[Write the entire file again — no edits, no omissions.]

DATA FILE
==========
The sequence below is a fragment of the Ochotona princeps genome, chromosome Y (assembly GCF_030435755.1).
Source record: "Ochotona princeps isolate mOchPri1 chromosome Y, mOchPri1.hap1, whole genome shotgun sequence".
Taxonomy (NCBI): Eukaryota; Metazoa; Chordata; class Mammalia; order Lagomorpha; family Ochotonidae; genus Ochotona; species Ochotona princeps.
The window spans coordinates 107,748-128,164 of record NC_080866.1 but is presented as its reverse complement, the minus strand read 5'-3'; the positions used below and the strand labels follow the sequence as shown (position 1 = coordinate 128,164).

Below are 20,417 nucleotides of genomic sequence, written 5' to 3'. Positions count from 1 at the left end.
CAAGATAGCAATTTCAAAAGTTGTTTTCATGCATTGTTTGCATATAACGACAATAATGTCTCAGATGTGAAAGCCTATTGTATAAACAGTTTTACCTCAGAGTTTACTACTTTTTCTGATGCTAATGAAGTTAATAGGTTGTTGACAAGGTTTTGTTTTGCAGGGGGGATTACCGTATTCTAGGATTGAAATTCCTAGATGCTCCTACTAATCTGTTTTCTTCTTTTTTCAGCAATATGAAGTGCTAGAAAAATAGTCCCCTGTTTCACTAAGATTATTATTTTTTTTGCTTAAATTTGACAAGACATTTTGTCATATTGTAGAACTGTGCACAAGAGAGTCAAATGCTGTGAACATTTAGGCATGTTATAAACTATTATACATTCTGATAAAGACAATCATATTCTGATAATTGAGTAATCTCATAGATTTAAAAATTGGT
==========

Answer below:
The sequence below is a fragment of the Ochotona princeps genome, chromosome Y (assembly GCF_030435755.1).
Source record: "Ochotona princeps isolate mOchPri1 chromosome Y, mOchPri1.hap1, whole genome shotgun sequence".
Taxonomy (NCBI): Eukaryota; Metazoa; Chordata; class Mammalia; order Lagomorpha; family Ochotonidae; genus Ochotona; species Ochotona princeps.
The window spans coordinates 107,748-128,164 of record NC_080866.1 but is presented as its reverse complement, the minus strand read 5'-3'; the positions used below and the strand labels follow the sequence as shown (position 1 = coordinate 128,164).

Below are 20,417 nucleotides of genomic sequence, written 5' to 3'. Positions count from 1 at the left end.
CAAGATAGCAATTTCAAAAGTTGTTTTCATGCATTGTTTGCATATAACGACAATAATGTCTCAGATGTGAAAGCCTATTGTATAAACAGTTTTACCTCAGAGTTTACTACTTTTTCTGATGCTAATGAAGTTAATAGGTTGTTGACAAGGTTTTGTTTTGCAGGGGGGATTACCGTATTCTAGGATTGAAATTCCTAGATGCTCCTACTAATCTGTTTTCTTCTTTTTTCAGCAATATGAAGTGCTAGAAAAATAGTCCCCTGTTTCACTAAGATTATTATTTTTTTTGCTTAAATTTGACAAGACATTTTGTCATATTGTAGAACTGTGCACAAGAGAGTCAAATGCTGTGAACATTTAGGCATGTTATAAACTATTATACATTCTGATAAAGACAATCATATTCTGATAATTGAGTAATCTCATAGATTTAAAAATTGGT